Jaguar is the first luxury brand to confirm its lengthy limousine, the XJ, will drop petrol power altogether and replace it with electric motors.
It means the ride of choice for some royals, including Princes William and Harry, could glide along almost silently while using no fuel.
Jaguar last week produced its last XJ powered by a regular engine, confirming the next model will make a radical electric change.
The XJ will become the first all-electric car to be produced at the Castle Bromwich production line that will undergo an “extensive transformation” to prepare it for manufacturing a new breed of Jaguar electric cars.
“The future of mobility is electric and, as a visionary British company, we are committed to making our next generation of zero-emission vehicles in the UK,” said Jaguar Land Rover CEO Professor Doctor Ralf Speth in a statement. “We are co-locating our electric vehicle manufacture, electronic drive units and battery assembly to create a powerhouse of electrification in the Midlands.”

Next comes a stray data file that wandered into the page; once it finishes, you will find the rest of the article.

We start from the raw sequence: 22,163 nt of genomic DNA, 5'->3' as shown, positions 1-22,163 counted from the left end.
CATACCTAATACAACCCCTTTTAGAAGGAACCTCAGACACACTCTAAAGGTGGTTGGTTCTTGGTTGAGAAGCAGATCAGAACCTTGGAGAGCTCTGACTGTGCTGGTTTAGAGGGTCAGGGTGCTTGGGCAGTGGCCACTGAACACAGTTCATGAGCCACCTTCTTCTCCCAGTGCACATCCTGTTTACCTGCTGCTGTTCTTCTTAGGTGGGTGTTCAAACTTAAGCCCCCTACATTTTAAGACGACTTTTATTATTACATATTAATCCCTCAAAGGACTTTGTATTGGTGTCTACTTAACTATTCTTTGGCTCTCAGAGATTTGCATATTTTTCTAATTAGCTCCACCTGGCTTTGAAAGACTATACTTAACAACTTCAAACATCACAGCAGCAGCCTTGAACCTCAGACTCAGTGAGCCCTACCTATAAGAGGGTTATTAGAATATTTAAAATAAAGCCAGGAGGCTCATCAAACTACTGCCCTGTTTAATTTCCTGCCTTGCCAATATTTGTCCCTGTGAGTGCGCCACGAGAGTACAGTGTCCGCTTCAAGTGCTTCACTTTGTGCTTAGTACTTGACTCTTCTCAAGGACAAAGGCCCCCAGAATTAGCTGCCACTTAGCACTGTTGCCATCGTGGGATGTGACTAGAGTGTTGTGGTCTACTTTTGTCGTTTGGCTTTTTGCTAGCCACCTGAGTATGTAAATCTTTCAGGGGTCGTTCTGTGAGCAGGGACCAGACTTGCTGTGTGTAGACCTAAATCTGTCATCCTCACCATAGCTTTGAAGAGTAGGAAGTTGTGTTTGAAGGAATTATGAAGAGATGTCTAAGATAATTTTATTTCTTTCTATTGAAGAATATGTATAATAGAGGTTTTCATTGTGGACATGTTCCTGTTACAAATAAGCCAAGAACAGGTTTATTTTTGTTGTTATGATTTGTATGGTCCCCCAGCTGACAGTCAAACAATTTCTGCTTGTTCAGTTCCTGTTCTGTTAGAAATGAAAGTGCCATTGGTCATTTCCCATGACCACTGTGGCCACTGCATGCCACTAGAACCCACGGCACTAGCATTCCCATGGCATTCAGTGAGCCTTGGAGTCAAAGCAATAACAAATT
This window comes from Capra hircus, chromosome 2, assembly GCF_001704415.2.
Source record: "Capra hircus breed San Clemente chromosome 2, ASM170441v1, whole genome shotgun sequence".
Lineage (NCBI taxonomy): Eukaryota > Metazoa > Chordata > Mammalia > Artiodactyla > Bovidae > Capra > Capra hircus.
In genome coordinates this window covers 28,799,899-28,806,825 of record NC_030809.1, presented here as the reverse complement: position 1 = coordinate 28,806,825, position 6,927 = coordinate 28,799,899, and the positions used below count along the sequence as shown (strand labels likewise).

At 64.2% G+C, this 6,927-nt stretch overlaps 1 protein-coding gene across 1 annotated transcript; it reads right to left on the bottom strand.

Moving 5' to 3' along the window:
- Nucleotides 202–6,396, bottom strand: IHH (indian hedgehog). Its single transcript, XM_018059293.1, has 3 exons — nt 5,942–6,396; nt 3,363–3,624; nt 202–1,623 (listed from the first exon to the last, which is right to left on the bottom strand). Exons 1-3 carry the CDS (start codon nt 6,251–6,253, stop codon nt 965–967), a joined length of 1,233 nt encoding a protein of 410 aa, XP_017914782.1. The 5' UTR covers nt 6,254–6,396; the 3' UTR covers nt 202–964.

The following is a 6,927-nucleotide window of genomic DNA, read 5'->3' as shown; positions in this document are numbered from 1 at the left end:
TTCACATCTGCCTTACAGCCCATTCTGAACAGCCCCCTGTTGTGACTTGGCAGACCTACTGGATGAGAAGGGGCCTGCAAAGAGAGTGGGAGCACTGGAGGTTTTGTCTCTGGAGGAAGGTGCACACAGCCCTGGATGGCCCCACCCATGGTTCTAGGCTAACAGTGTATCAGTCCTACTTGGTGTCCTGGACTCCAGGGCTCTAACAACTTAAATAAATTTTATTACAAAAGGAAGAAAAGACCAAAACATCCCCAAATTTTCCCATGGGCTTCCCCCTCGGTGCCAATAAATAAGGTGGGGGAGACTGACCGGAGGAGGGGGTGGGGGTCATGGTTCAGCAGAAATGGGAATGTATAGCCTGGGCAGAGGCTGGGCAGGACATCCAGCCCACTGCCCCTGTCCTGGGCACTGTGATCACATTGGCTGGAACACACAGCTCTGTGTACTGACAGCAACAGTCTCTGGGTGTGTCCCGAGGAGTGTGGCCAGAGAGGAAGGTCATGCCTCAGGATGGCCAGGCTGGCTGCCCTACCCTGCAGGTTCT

While shifting away from petrol propulsion for such a traditional vehicle may seem counter intuitive, in many ways it makes sense.
Limousines typically cost upwards of $200,000, so the hefty price premium that typically cripples sales of electric vehicles doesn’t have quite the same sticker shock and can be more easily absorbed within the price tag.
Plus, most limos have very specific usage patterns. While limousines are perfectly suited to high speed interstate runs, the reality is most are confined to major cities, where they shuttle wealthy owners to the golf club or airport.
And even most limousines used for hire car services would be unlikely to surpass the circa-500km range between charges such a vehicle is likely to have.
Besides, there’s an argument Jaguar needed to try something. The XJ has never come close to challenging the rival Mercedes-Benz S-Class and BMW 7-Series in terms of sales.
By differentiating the offering — and likely beating competitors to the punch — Jaguar could appeal to buyers who otherwise may never have gone British.
But Prof Speth acknowledges there are challenges for electric cars.
“Convenience and affordability are the two key enablers to drive the uptake of electric vehicles to the levels that we all need,” he said, confirming battery production for the new model would be done in the UK.